Lately we’ve been giving talks to students on college campuses. The question arises: what does life entrepreneurship offer students as they plot their career paths?
Let’s start with the common traps that students fall into as they set out on their first jobs. First, they walk a path that others have chosen. Whether it’s to obtain their parents’ approval, gain the acceptance or admiration of their peers, or please a mentor, they set valiantly off on someone else’s career path and only later come to realize that it may not be right for them. Sometimes years or decades down the road, they stop and wonder: How did I get here? Why did I choose this path?
Second, they stick with the first path they came upon. They commit too soon. They start telling all their family and friends about their respectable decision for a career path and then all of a sudden, they’re locked. According to the late Peter Drucker, “The probability that the first choice you make is right for you is roughly one in a million. If you decide that your first choice was the right one, chances are you are just plain lazy.” Yet, some people dutifully continue marching down that path.
Why is that? To begin with, the switching costs are high. We earn salary increases and promotions. We develop expertise and a network. We are needed in our roles and appreciated for our contributions. Most importantly, we adopt the persona of our work, with our whole identity sometimes subsumed by what we happen to be doing (even if it’s the wrong thing).
Third, we postpone happiness. The common view one generation back was that work was something you did until around age 65, or earlier if you’re lucky, and then you retire and enjoy life. So we sacrifice today to obtain happiness tomorrow. Or we just take this brutal job today with these brutal hours “for our family” with the comforting notion that it’s only temporary and that we’ll pay our dues now and start doing what we want in five years, or ten, or…. The problem is that we get into the habit of postponing happiness and those glory days never appear.
These are common traps, but what to do about them? What is needed is a psychological holding environment for career experimentation and change, recognizing that our path is likely to be winding and cutting ourselves a break for not having all the answers out of the gates.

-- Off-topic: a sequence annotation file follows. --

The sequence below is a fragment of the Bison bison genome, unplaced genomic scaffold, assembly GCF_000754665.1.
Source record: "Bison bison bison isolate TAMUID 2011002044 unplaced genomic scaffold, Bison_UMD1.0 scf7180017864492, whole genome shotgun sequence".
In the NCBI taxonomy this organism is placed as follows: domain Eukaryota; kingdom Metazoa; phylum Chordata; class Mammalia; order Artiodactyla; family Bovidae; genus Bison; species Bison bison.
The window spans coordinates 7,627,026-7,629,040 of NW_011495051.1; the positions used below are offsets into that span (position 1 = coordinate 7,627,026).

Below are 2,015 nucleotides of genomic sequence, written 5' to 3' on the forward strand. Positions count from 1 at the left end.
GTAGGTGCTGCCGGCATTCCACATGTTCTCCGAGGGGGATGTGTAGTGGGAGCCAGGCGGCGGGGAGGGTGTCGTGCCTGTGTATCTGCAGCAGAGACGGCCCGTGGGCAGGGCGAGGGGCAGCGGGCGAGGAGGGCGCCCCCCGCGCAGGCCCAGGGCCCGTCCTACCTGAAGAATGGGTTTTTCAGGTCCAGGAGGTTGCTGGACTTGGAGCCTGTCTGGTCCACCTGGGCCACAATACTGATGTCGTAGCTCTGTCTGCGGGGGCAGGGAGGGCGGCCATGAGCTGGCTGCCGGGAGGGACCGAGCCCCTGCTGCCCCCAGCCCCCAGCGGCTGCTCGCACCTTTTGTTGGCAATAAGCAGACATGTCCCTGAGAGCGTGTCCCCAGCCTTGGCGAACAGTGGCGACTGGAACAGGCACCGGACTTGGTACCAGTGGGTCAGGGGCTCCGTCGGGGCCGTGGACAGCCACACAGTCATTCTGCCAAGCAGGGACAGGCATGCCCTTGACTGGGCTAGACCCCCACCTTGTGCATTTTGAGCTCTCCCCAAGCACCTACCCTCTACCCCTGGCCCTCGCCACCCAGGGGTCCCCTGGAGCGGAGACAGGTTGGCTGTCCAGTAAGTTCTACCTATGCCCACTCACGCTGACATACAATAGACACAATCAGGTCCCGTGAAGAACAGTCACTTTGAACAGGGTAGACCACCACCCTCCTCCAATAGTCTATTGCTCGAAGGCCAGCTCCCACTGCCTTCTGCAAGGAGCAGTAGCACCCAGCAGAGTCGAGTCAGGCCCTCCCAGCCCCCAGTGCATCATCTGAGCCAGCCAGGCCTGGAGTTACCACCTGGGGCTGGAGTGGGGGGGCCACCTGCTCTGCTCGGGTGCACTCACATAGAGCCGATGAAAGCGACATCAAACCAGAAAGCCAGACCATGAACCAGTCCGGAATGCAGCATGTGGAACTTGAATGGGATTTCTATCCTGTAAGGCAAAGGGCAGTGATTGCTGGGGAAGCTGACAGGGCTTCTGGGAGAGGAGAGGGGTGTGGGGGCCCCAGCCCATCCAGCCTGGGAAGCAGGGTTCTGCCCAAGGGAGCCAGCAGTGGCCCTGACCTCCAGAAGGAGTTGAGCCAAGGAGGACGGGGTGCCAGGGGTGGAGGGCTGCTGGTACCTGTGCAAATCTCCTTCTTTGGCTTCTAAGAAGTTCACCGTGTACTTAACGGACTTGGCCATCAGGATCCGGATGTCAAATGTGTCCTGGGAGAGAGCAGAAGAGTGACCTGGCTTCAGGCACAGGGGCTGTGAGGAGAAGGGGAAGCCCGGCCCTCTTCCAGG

Sure we must choose wisely—and for the right reasons. But when you’re twenty and in college and lacking much professional experience (if you have any at all), that’s hard to do. So let’s posit that most of us won’t hit the jackpot and figure it all out right up front. And that our career path—and life path—will be winding. One of the themes we heard from the people we interviewed—all successful business and social entrepreneurs or leaders—was that their path made more sense looking back than it did looking forward. Many were surprised by where their path took them. None ended up in the exact position he or she envisioned way back when.
That argues for building flexibility into our planning and thinking. That’s what I mean by the right psychological holding environment. We need to make decisions based on an elegant combination of what our head dictates makes sense and what our heart reveals to feel right. Most important, I think, is the latter. We need to evaluate with brutal honesty how things are working out—after giving it a fair shake—and listen to our gut without having overcommitted by adopting that work persona and subsuming our identity to the current job or our current role. Does this feel right? Am I leveraging my strengths and deploying my passions? Am I making meaningful contributions? Through an iterative process of action and reflection—with a heavy dose of searching conversations with loved ones, friends, and mentors—we can begin to find our direction in life, the wide swath on the horizon that we can steer toward and feel like we are on a true path.
Second, we must “own” our career path. That begins with planning with our whole lives in mind, as Aristotle urged us to do, and discovering our core identity: What are our values? What do we want in our relationships? What will our legacy be? News flash: career planning = life planning = career planning = life planning. Our work and life must be integrated pursuits, grounded in a solid core identity that fits with who we really are and what direction we want to head with our lives—a choice that is ours to make (or delegate or duck).
Owning it also means “managing up,” if we happen to have a boss, and specifying clearly what we’re hoping to do and learn, as well as remaining “switched on” to opportunities for advancement and growth. That also means evaluating and tweaking our career path in an ongoing process.
If we are contemplating a career change, sometimes we fall victim to the assumption that we can think it through perfectly. New research is indicating that we should instead “craft experiments,” taking action in small ways to gain valuable exposure to fields of interest before jumping in head-first. When we’re ready, though, we must be willing to jump off the train we’re on in order to find a truer path.
Sometimes plotting an extraordinary career path means allowing ourselves to try things and see what happens. Allowing ourselves to not have all the answers. To go down a path and discover that it was a road to nowhere. To take risks and be unconventional. To listen to our inner muse. It’s more art than science. It’s a messy process. But the price of not getting our hands dirty this way is too often a life of regret, a career path that’s respectable but not remarkable, productive but not true. Which will you choose?